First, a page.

wedding by nathaniel johnston Photo By Nathaniel Johnston

Photography is difficult. Good wedding photography is much more so no matter how nice your digital SLR cameras are, and if you are a novice, you will need all these tips, all your focus, and a great deal of practice and confidence to pull off good wedding photos. But the good news is that with a few DSLR lenses and a plan you can certainly take decent wedding photos, good enough to satisfy a friend or family member asking for a favor.


You need a plan. This is the most important strategy. Start by talking extensively with the couple about what they want, and if at all possible get examples from them about photos they love so they can explain what they love about them. If they prefer a certain type of lighting or angles, or they have very specific ideas about what detail shots they want, discussing this can help you build rapport that will help them feel satisfied, as well as actually focus on delivering what they want.

Strategizing is also the period in which you should visit the locations at the time of day that you’ll be there for the wedding so you can get a sense of light and what ankles offer the best shots of the essential action. Knowing where to be for the presenting of the bride and how the light will behave during cake cutting let you avoid mistakes that mean missing the perfect moment. Plus you can practice your exposures and focal lengths.

Your final strategy is practice. Get familiar with your gear in the conditions at the locations by taking a lot of photos. And if you have time, go crazy with practice before the wedding, especially focusing on shooting people being active and doing stuff in big groups so you can figure out how to move your shot and frame it for maximum effect.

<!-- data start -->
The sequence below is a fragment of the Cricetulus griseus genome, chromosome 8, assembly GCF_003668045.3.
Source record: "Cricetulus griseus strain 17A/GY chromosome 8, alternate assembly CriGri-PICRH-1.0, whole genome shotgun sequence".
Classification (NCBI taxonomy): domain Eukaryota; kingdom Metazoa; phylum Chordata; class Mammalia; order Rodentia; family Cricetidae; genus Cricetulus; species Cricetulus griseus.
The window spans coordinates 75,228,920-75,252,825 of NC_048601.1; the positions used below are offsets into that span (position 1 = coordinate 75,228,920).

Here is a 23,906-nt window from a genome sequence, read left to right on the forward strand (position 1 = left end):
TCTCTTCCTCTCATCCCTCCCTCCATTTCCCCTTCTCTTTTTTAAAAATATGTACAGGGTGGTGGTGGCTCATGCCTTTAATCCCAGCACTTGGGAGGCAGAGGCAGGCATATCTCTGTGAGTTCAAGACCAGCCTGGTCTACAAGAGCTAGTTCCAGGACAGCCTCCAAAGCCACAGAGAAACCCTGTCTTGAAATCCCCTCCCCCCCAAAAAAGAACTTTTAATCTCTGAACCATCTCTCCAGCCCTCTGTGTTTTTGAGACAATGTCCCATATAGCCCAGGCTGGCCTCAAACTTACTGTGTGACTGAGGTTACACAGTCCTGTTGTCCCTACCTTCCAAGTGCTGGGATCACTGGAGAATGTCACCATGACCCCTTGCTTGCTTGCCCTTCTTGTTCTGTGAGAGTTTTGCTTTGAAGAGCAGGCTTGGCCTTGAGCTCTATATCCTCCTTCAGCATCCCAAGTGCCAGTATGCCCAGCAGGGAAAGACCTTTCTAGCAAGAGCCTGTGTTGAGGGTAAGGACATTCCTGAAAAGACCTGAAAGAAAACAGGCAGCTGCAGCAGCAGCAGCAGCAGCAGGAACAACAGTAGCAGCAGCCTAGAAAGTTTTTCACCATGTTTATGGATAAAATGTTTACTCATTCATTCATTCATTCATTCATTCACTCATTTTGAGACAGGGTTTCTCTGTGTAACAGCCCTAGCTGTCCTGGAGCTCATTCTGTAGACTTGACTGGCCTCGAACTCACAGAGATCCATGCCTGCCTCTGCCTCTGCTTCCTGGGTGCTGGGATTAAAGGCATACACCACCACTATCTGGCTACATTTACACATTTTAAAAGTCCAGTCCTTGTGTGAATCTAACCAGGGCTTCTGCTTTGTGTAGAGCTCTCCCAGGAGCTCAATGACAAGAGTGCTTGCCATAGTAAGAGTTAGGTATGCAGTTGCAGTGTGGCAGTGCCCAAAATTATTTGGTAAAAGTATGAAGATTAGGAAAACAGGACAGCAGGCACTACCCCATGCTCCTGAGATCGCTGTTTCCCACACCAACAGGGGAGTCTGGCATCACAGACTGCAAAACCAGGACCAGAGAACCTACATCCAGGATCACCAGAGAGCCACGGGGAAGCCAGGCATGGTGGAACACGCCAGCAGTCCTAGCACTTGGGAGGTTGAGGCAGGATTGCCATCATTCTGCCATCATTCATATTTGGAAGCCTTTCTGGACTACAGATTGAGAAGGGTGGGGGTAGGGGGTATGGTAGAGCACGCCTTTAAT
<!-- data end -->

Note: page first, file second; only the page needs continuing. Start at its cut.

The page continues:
Maybe have a friend come in a white dress so you can event practice different positions and angles. Planned creativity is a photographer’s best friend because it means that when it counts, you won’t be trying a technique for the first time, and it creates space for other instances of creativity.


The right gear is important. Pros suggest two cameras, one with a wide angle and one with a telephoto, because you don’t have time to change lenses you have to grab the other camera and keep shooting before the moment passes. They also emphasize a good off-body flash so you can always get enough light without washing out the subject. This also means practice.

Also be sure to pack tons of accessories like extra batteries and memory cards, something to wipe your camera and lenses in case wind kicks up dust, and anything you might need for the weather if events are happening outdoors.


On wedding day, it’s on you to get the shot without disrupting the wedding. Be firm but polite and unobtrusive. That means framing up the shot before hand and visualizing it, getting into position to snap a few frames, and then politely moving. You have to be confident and poised to you aren’t a bother but also don’t just demure yourself out of the best shots.

To aid your ability to not be rude, make your camera silent. Turn off sounds and anything else you’re carrying that could be a distraction, like a smartphone.

Also, during the wedding don’t be afraid to interact with the primary people and stage them for photos. Especially if you plan this with them beforehand, using a down moment during the party to take the new couple to an area you scout beforehand can yield some of the most powerful, intimate photos even if only by virtue of giving the newlyweds a moment of calm away from the chaos to celebrate their new union.

Skills and Techniques

The most important skills are getting the focus right, taking a ton of shots, and being willing to edit later. If you’re composition isn’t perfect but you captured all the essential details, you can crop it down to perfection in post.

To make this more effective, shoot in the RAW format. This lets you alter the white balance on a computer later so you can fix anything weird that happens when you change rooms or the lighting isn’t perfect.

Lastly, use your feet to change perspective and take a lot of photos. If you have 20 shots of every moment, you still will wish you had more. Switching perspective lets you get a new shot on important moments, change the relevance of personal details that might not be as obvious in the context of the entire wedding setting, and ensure you get all the important faces into good shots.

Digital SLR cameras and some practice and planning can be enough and you can do it. But you have to take these tips to heart and really have a strategy to keep your head above water as a novice photographer at a wedding.


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